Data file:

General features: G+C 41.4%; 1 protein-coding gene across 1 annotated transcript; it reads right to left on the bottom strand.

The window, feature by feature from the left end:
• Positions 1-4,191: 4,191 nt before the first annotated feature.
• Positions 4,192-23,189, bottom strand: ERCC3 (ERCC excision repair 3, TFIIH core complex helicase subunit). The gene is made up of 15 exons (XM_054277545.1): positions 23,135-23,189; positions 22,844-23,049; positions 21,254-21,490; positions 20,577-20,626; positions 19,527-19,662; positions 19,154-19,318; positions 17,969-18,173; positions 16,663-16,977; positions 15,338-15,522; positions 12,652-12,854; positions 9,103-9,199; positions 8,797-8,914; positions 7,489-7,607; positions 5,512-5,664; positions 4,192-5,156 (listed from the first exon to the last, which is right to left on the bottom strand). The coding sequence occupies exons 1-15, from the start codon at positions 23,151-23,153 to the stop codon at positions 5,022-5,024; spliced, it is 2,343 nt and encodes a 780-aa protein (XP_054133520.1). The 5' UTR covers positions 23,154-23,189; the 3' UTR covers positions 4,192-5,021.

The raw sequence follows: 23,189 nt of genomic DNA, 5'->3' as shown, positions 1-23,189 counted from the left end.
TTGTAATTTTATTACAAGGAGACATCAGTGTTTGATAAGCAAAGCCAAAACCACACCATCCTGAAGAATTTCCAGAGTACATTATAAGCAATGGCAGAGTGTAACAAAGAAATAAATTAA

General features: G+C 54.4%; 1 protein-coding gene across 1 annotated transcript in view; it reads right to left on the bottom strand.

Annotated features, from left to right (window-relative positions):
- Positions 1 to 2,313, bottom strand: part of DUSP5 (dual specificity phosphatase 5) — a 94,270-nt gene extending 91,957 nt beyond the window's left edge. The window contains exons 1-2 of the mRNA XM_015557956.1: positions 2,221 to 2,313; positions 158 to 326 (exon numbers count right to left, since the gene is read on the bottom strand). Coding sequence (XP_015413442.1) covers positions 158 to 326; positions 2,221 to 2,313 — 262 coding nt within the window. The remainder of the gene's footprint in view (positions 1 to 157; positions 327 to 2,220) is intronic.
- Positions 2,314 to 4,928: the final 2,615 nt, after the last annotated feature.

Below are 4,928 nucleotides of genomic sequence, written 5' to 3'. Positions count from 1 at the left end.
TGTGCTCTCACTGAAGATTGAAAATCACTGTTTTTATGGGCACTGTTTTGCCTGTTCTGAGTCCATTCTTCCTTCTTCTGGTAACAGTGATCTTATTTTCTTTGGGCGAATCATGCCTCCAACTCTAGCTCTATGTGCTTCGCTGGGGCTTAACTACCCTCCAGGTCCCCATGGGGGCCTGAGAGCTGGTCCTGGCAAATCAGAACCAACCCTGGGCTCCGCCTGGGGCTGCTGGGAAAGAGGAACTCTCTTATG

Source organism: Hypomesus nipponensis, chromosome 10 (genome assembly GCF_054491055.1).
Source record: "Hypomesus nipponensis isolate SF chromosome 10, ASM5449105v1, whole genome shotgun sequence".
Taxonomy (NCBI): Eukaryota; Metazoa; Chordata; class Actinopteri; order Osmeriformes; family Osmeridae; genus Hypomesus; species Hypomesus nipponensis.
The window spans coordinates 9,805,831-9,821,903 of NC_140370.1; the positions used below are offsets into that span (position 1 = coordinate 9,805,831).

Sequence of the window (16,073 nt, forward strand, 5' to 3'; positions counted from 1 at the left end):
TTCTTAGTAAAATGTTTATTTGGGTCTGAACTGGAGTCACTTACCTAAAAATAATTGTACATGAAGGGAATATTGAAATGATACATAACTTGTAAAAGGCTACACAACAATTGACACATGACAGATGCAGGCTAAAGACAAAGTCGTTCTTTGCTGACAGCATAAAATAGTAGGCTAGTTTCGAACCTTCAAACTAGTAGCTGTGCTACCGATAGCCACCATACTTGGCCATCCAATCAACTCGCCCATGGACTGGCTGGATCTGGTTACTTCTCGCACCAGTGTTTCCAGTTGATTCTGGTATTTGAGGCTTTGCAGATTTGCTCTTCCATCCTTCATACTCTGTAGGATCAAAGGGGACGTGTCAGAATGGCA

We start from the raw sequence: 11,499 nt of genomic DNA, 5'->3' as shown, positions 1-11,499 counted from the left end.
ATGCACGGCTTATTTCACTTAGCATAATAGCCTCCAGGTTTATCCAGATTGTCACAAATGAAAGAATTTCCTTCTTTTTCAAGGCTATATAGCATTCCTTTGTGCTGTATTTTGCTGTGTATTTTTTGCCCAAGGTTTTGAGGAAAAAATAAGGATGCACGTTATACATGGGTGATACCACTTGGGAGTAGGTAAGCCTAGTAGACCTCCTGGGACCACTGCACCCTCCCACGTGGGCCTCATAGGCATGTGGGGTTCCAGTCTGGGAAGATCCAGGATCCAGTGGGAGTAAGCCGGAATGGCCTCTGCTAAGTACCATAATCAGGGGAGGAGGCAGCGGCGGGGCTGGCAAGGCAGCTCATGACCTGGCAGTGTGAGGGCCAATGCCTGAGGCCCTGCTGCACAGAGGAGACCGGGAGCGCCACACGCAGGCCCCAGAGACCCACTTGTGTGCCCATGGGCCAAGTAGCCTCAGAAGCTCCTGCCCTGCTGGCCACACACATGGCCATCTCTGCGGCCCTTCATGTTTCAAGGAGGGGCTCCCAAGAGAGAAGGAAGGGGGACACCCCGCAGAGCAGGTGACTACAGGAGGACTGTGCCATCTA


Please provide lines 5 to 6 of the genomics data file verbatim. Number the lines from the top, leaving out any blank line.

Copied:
The raw sequence follows: 23,189 nt of genomic DNA, 5'->3' as shown, positions 1-23,189 counted from the left end.
TTGTAATTTTATTACAAGGAGACATCAGTGTTTGATAAGCAAAGCCAAAACCACACCATCCTGAAGAATTTCCAGAGTACATTATAAGCAATGGCAGAGTGTAACAAAGAAATAAATTAA